Farming spread across Europe from Southwest Asia between 6500 and 4000 BC, but interactions between the indigenous Mesolithic hunter-gatherers and incoming Neolithic farmers are poorly understood. The general view is that hunter-gathering disappeared soon after the arrival of agriculture, but whether the hunter-gatherers took up farming themselves or simply died out remains uncertain.
In order to investigate relationships between foragers and farmers, researchers examined Mesolithic and Neolithic samples from Blätterhöhle, a cave site near Hagen in North Rhine-Westphalia, Germany (Bollongino, et al., 2013). The cave contained the remains of around 450 Neolithic and Mesolithic individuals. It is likely that it was a burial ground, and that these individuals were deposited there deliberately. Radiocarbon dating has revealed two phases of occupation: a Mesolithic occupation from 9210 to 8340 BC, and a Late Neolithic occupation from 3986 to 2918 BC.
Stable isotope analysis and ancient mitochondrial DNA extraction was carried out on the bones and teeth of 29 individuals. Isotopic ratios of sulphur, nitrogen and carbon in human remains can provide an insight into the diet of an individual while they were alive. Mitochondrial DNA can trace maternal ancestry.
Of the 29 individuals sampled, 25 yielded usable mitochondrial DNA; five from the Mesolithic occupation and 20 from the Late Neolithic occupation. The five Mesolithic-era individuals all belonged to mitochondrial haplogroup U, in common with other pre-Neolithic hunter-gatherers of central, eastern and northern Europe. More unexpectedly, twelve of the Neolithic-era individuals also belonged to haplogroup U. This haplogroup is rare among Late Neolithic farmers, and suggests a surprising persistence of Mesolithic maternal ancestry. The remaining eight individuals belonged to typical Neolithic haplogroups.
Stable isotope analysis indicated the existence of three distinct groups. The first, comprising the Mesolithic-era individuals, subsisted on a diet of wild foods typical of that found at other inland Mesolithic sites. The second group comprised Late Neolithic individuals with a diet of domesticated animals typical of German Neolithic sites. The third group was also from the Late Neolithic, but diet was unusual: low in plant and animal protein and high in freshwater fish.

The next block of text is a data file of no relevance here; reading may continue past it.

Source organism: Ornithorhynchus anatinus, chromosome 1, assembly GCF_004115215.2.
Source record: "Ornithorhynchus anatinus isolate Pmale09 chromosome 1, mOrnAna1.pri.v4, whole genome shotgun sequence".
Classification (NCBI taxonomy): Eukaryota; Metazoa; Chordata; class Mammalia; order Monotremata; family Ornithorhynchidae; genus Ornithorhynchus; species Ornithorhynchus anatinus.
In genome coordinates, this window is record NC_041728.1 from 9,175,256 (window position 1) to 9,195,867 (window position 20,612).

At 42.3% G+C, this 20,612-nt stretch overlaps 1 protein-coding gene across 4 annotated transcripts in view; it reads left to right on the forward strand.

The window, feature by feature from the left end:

The members of this third group all belonged to mitochondrial haplogroup U, whereas members of the contemporary second group were a mixture of Mesolithic and Neolithic haplogroups. Thus it appears that a group of fisher-foragers were living alongside a group of farmers in the fourth millennium BC, which is around 2,000 years after agriculture reached central Europe. That both groups used the Blätterhöhle cave site at the same time indicates that they were near-neighbours.
Ethnographic data shows that such communities do live side by side, commonly exchanging food; for example cereals for fish. While forager women do marry into farming communities, the reverse is very rare as women from farming communities regard it as marrying down. The mitochondrial results are consistent with the ethnographic picture: no Neolithic haplogroups were found among the fisher-foragers; but the Mesolithic haplogroup U was present among the farmers.
It is unclear just how prevalent such forager communities were in Late Neolithic Europe, but the Blätterhöhle results are the strongest indication yet that such genetically-distinct communities persisted long after the arrival of farming. The ultimate fate of these communities remains uncertain. The authors of the study suggest that some groups may have eventually changed over to farming, although it has been suggested that incoming farmers would rapidly appropriate all the prime farmland, making such a switch problematic (Bellwood, 2005).
1. Bollongino, R. et al., 2000 Years of Parallel Societies in Stone Age Central Europe. Science 342, 479-481 (2013).
2. Bellwood, P., First Farmers (Blackwell Publishing, Oxford, 2005).